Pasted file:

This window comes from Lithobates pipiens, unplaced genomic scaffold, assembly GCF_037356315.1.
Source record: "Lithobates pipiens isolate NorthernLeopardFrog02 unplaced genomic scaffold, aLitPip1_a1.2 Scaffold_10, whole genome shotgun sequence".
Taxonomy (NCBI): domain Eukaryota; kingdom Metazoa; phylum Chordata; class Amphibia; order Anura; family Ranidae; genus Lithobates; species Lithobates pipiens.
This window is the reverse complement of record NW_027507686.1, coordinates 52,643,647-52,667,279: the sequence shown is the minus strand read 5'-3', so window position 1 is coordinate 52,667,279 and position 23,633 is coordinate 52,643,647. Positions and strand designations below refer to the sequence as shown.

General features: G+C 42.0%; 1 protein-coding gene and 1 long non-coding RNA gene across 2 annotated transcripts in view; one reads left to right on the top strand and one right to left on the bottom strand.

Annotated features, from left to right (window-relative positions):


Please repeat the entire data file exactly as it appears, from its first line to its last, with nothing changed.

This window comes from Lithobates pipiens, unplaced genomic scaffold, assembly GCF_037356315.1.
Source record: "Lithobates pipiens isolate NorthernLeopardFrog02 unplaced genomic scaffold, aLitPip1_a1.2 Scaffold_10, whole genome shotgun sequence".
Taxonomy (NCBI): domain Eukaryota; kingdom Metazoa; phylum Chordata; class Amphibia; order Anura; family Ranidae; genus Lithobates; species Lithobates pipiens.
This window is the reverse complement of record NW_027507686.1, coordinates 52,643,647-52,667,279: the sequence shown is the minus strand read 5'-3', so window position 1 is coordinate 52,667,279 and position 23,633 is coordinate 52,643,647. Positions and strand designations below refer to the sequence as shown.

General features: G+C 42.0%; 1 protein-coding gene and 1 long non-coding RNA gene across 2 annotated transcripts in view; one reads left to right on the top strand and one right to left on the bottom strand.

Annotated features, from left to right (window-relative positions):